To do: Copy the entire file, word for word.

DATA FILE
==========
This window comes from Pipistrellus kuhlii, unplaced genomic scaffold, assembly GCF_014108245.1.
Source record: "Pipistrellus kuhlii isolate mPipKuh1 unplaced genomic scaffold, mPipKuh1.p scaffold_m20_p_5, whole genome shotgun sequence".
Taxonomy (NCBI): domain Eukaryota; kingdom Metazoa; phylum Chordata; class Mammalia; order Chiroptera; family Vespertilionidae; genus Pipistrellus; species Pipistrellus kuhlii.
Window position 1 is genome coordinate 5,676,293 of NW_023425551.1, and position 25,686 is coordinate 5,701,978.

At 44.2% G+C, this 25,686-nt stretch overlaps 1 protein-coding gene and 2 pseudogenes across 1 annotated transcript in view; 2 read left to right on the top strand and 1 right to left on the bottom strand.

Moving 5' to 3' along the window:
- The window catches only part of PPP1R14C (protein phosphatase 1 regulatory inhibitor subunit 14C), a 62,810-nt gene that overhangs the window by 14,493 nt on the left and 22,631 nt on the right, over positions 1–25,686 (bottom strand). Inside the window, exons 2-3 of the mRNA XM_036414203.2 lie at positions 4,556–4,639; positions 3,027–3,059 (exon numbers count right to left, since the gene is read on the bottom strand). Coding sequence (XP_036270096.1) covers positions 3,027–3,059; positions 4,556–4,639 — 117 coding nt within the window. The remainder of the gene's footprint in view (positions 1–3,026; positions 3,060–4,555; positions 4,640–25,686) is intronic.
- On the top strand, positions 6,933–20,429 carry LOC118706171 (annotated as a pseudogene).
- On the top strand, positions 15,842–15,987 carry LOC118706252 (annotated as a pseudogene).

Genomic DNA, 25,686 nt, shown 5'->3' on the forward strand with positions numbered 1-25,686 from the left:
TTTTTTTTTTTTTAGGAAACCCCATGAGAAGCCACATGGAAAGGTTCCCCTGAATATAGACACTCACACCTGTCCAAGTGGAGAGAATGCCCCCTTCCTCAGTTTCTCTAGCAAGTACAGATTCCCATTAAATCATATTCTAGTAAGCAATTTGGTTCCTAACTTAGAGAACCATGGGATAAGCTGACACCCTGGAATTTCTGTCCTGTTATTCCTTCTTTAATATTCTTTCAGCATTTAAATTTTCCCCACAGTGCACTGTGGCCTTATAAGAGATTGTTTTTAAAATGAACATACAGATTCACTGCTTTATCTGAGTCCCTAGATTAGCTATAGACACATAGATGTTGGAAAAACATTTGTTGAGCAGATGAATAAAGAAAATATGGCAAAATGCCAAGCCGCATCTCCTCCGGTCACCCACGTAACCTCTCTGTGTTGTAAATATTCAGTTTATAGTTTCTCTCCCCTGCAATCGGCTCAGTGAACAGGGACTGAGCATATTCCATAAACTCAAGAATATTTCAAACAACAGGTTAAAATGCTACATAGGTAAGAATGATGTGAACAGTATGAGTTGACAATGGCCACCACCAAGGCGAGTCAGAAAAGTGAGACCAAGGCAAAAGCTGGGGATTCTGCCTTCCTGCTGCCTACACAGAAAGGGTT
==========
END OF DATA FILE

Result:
This window comes from Pipistrellus kuhlii, unplaced genomic scaffold, assembly GCF_014108245.1.
Source record: "Pipistrellus kuhlii isolate mPipKuh1 unplaced genomic scaffold, mPipKuh1.p scaffold_m20_p_5, whole genome shotgun sequence".
Taxonomy (NCBI): domain Eukaryota; kingdom Metazoa; phylum Chordata; class Mammalia; order Chiroptera; family Vespertilionidae; genus Pipistrellus; species Pipistrellus kuhlii.
Window position 1 is genome coordinate 5,676,293 of NW_023425551.1, and position 25,686 is coordinate 5,701,978.

At 44.2% G+C, this 25,686-nt stretch overlaps 1 protein-coding gene and 2 pseudogenes across 1 annotated transcript in view; 2 read left to right on the top strand and 1 right to left on the bottom strand.

Moving 5' to 3' along the window:
- The window catches only part of PPP1R14C (protein phosphatase 1 regulatory inhibitor subunit 14C), a 62,810-nt gene that overhangs the window by 14,493 nt on the left and 22,631 nt on the right, over positions 1–25,686 (bottom strand). Inside the window, exons 2-3 of the mRNA XM_036414203.2 lie at positions 4,556–4,639; positions 3,027–3,059 (exon numbers count right to left, since the gene is read on the bottom strand). Coding sequence (XP_036270096.1) covers positions 3,027–3,059; positions 4,556–4,639 — 117 coding nt within the window. The remainder of the gene's footprint in view (positions 1–3,026; positions 3,060–4,555; positions 4,640–25,686) is intronic.
- On the top strand, positions 6,933–20,429 carry LOC118706171 (annotated as a pseudogene).
- On the top strand, positions 15,842–15,987 carry LOC118706252 (annotated as a pseudogene).

Genomic DNA, 25,686 nt, shown 5'->3' on the forward strand with positions numbered 1-25,686 from the left:
TTTTTTTTTTTTTAGGAAACCCCATGAGAAGCCACATGGAAAGGTTCCCCTGAATATAGACACTCACACCTGTCCAAGTGGAGAGAATGCCCCCTTCCTCAGTTTCTCTAGCAAGTACAGATTCCCATTAAATCATATTCTAGTAAGCAATTTGGTTCCTAACTTAGAGAACCATGGGATAAGCTGACACCCTGGAATTTCTGTCCTGTTATTCCTTCTTTAATATTCTTTCAGCATTTAAATTTTCCCCACAGTGCACTGTGGCCTTATAAGAGATTGTTTTTAAAATGAACATACAGATTCACTGCTTTATCTGAGTCCCTAGATTAGCTATAGACACATAGATGTTGGAAAAACATTTGTTGAGCAGATGAATAAAGAAAATATGGCAAAATGCCAAGCCGCATCTCCTCCGGTCACCCACGTAACCTCTCTGTGTTGTAAATATTCAGTTTATAGTTTCTCTCCCCTGCAATCGGCTCAGTGAACAGGGACTGAGCATATTCCATAAACTCAAGAATATTTCAAACAACAGGTTAAAATGCTACATAGGTAAGAATGATGTGAACAGTATGAGTTGACAATGGCCACCACCAAGGCGAGTCAGAAAAGTGAGACCAAGGCAAAAGCTGGGGATTCTGCCTTCCTGCTGCCTACACAGAAAGGGTT